By F. Dennis Saylor IV and Daniel I. Small
BridgeTower Media Newswires
DETROIT — One of the great privileges of being a judge is to be able to speak with jurors after a trial, to thank them and to ask them questions about the process.
Many jurors, with a little encouragement, will offer their views about the presentation of the case — what worked, what didn’t, and how it might have been done differently. Many lawyers might be surprised by the relative consistency of the answers.
Every trial, of course, has its own twists and turns, and every jury is different. Sometimes a case flounders for its own unique set of reasons.
Still, jurors as a whole tend to complain about the same broad issues over and over. Here are the five most common types of complaints:
Lawyers are disorganized
Jurors generally believe that they are undertaking an important duty, and most of them take it very seriously. They complain with some frequency about how disorganized the lawyers seemed to be. Lawyers who do not prepare adequately, and are therefore disorganized, are seen as disrespectful — to the judge, the jury, the parties and the process itself.
Too often, lawyers make rambling, discursive arguments that sound like they were made up on the spot. They fumble with their questions, or ask questions without any logical sequence. They can’t locate exhibits. They can’t locate deposition pages. With each sign of disorganization, the subliminal message the attorney sends is: “I don’t care enough to be prepared!”
Careful organization and preparation does not just improve the technical presentation of your case, it also improves your relationship with the people you are trying to persuade.
Lawyers waste time
The time of jurors, like all people, is precious. Their attention spans are limited. If you waste their time, they won’t like it, and they may well stop listening.
Too many lawyers don’t take the trouble to simplify their presentation. They ask too many questions. They talk too much. They allow too many gaps and pauses in the process.
Sometimes this is the result of over-preparation — getting so wrapped up in a case that every little detail seems important. Sometimes it’s under-preparation — not taking the time to sort through the facts to determine which details are not important. Either way, the result can seriously undermine your case.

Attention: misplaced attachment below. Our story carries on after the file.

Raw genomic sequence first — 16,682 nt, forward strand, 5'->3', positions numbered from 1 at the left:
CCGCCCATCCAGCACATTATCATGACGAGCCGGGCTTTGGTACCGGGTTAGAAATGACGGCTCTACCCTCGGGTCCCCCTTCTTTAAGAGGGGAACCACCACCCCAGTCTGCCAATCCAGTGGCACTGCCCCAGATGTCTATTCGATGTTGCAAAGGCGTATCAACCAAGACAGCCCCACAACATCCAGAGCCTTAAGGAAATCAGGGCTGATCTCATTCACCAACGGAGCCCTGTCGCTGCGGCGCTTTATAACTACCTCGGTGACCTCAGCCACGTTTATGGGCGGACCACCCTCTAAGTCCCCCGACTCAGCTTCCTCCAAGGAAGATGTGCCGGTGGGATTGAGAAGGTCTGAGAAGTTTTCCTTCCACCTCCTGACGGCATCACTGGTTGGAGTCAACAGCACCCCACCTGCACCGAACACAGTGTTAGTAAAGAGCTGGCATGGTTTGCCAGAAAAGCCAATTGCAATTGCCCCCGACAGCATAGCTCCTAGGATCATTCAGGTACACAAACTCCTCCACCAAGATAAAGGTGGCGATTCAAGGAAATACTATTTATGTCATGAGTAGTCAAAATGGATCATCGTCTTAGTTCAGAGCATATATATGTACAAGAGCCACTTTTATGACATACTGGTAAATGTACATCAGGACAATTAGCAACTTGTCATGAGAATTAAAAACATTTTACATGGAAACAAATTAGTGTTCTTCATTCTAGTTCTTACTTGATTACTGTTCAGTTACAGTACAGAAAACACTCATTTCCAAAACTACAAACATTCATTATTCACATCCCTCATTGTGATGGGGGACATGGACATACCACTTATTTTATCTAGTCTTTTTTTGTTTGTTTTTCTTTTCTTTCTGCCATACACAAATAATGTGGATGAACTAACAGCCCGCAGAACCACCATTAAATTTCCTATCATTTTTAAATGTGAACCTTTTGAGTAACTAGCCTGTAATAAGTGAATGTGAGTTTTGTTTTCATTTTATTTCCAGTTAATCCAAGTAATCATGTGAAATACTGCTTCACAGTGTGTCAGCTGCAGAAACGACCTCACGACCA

Lawyers don’t show the jury the evidence
By the time the case gets to trial, you’ve lived with the documents or other pieces of evidence for years. It’s easy to forget that no one else has.
Too often, lawyers get an exhibit admitted, sometimes with great effort, but then leave it on the witness stand or counsel table, without giving the jury the chance to comprehend it.
Make sure you give the jury a real opportunity to see (or touch or hear) and understand the evidence. That may take time. In the electronic age, attorneys frequently display documents on a screen, but they often use too many and flash them up and down too quickly.
If the jury doesn’t have a chance to read and understand a document, it may as well not be in evidence at all.
Lawyers confuse the jury
Attorneys are sometimes surprised by questions from a deliberating jury that show confusion over basic facts or issues. Generally, that’s the lawyer’s fault, not the jury’s.
It’s your job to make sure that your presentation is clear and simple. Lawyers often put on too much evidence, on too many issues, with too much legalese or jargon. They bury the jury in unnecessary detail. They go for quantity, not quality.
In fact, the trial lawyer’s challenge is just the opposite: to reduce clutter, and to find the best ways to make the presentation of the evidence as clear and simple as possible.
Lawyers don’t explain the evidence to the jury
It’s not enough to just get evidence admitted; you have to show what is it, what it means, and how it fits into the story. Some lawyers seem pleased with themselves (or maybe just relieved) to get everything admitted, and don’t use charts or other visual aids to help explain it. The pieces of the puzzle have to be put together, or they won’t have any impact.
Prosecuting a money laundering trial, Dan Small made a simple blowup chart tracking the pot of money being broken up into multiple checks, then recombined into a single account. It made the structuring effort dramatically clear. More than that, though, the visual web of money being broken up and recombined became the visual manifestation of the “web of deceit” theme of the whole case.
Of course, the details are usually important, too. It’s not enough to get the broader issues right. A lawyer can easily lose a case for a technical reason that has nothing to do with juror impatience or confusion.
Nonetheless, trial lawyers need to keep in mind what they’re trying to accomplish and who they’re trying to persuade. Lift your eyes up from the piles of paper stacked on your table, and consider your audience carefully. Respect their time, recognize their needs, help them understand the case, and try to make yourself an object of their respect.
Most importantly, keep your case as clear, simple and organized as you possibly can.
Judge F. Dennis Saylor IV sits on the U.S. District Court in Boston. Prior to his appointment to the bench, he was a federal prosecutor and an attorney in private practice. Daniel I. Small is a partner in the Boston and Miami offices of Holland & Knight. He is a former federal prosecutor and teaches CLE programs across the country.